No designer with a functioning business can understate the importance of pre-collections, but many — this pre-fall season in particular — have presented them with little fanfare. The past two months have been a steady drip of standard press days and showroom appointments for editors to peruse the racks. Maybe there’s a model, maybe not. Maybe the label decided against publicizing its collection at all.
At Valentino, where the ateliers churn out collections as vast as they are remarkable like clockwork, minimizing the work is not part of the strategy. The only thing low-key about Pierpaolo Piccioli’s spectacular pre-fall presentation was that it was a presentation, not a proper runway show. He filled three grand, ground-floor salons in the early 20th century James B. Duke mansion on East 78th Street in New York, now home to the New York University Institute of Fine Arts, with a modern heritage lineup. In it, he nimbly navigated the worlds of Valentino then and now, while displaying his philosophy on running a luxury house with deep history in today’s complex, casual and attention-deficit world.
“At this moment when everything is confusing with the fastness of information, I think it’s important to stay in your own roots,” said Piccioli of his decision to mine Valentino’s archives from the Sixties, Seventies and Eighties. “Coolness but also a couture attitude are the words that describe Valentino today — it’s a cool couture house.”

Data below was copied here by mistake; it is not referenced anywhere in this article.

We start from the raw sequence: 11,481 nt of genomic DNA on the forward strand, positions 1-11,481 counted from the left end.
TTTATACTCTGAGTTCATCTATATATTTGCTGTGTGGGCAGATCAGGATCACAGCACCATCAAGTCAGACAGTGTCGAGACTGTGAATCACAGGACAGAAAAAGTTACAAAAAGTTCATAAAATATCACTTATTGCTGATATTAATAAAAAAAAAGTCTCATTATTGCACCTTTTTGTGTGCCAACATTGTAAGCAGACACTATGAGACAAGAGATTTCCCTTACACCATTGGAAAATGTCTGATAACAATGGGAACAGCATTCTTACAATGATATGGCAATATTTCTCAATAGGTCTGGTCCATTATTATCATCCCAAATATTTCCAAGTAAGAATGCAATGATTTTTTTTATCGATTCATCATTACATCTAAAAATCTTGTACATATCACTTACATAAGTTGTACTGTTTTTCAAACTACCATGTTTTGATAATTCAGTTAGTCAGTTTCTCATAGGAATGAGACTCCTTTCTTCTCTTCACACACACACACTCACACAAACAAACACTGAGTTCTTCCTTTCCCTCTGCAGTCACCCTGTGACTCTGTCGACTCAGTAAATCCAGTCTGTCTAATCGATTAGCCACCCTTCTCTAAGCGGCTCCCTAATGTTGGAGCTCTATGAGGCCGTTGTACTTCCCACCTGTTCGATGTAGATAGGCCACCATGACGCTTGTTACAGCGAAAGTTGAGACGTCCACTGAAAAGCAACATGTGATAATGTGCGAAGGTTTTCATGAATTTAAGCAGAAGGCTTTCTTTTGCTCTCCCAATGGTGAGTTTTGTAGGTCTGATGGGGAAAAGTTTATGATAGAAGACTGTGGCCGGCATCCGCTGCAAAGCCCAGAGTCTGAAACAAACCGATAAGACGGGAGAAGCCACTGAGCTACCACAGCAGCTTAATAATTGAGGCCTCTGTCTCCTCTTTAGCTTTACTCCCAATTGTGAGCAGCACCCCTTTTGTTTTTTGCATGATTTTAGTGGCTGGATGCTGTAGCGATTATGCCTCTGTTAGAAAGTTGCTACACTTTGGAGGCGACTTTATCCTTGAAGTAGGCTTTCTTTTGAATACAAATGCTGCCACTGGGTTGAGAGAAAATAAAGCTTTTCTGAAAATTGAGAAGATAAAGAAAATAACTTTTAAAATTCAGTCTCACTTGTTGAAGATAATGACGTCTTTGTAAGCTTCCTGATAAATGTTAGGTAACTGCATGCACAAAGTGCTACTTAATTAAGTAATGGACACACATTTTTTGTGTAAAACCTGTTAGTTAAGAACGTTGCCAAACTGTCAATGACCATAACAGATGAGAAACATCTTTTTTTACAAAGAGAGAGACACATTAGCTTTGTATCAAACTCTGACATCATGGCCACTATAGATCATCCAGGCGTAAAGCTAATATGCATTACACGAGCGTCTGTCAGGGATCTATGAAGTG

Chief of mind was showing a new generation of Valentino clients the tenets on which the brand was built. Some of it was familiar — the ruffles, hearts, polka dots and bows of yore, here treated with a light hand on beautiful tulle eveningwear. Much of it was unexpected. Piccioli revived bold black-and-white stripes from an Eighties perfume bottle: a swirly logo print from 1975, and sultry tiger, dragon and snake motifs, the latter slithering up on an exquisitely chic update of a black velvet gown from the fall 1971 couture collection.
“New is what you don’t know,” Piccioli said. “So for the younger generation, this is all new because they don’t know this heritage.” Aside from a handful of reissues, including a fabulous reimagining of a powder blue tiger-printed lame jumpsuit, he focused on making the retro ideas “alive.” A big part of that translated to elevated sport and streetwear carried on from the success of the luxe tracksuits he introduced for resort.
Elaborate tiger, snake and dragon embroideries appeared on nylon bomber jackets, parkas, silk tracksuits, army jackets and Velcro sneakers. All of it was undeniably glamorous yet Piccioli emphasized that the pieces were “real.” Bombers, tracksuits and sporty technical dresses were meant for everyday use. Many of them made a major push for the house’s new graphic black-and-white VLTN logo, which also appeared on coats, furs, knits, socks and bags that ranged from minis to riffs on traditional shopping bags. A blue and green tiger-striped down parka, done in collaboration with Moncler, will actually keep you warm and prevent you from blending in with the masses suited up in standard black quilted down. After all, standing out is a key function of practical luxury daywear. “People need to dream and desire the pieces, not just cover themselves,” Piccioli said. “Otherwise it’s just another piece in your closet. You don’t need it.”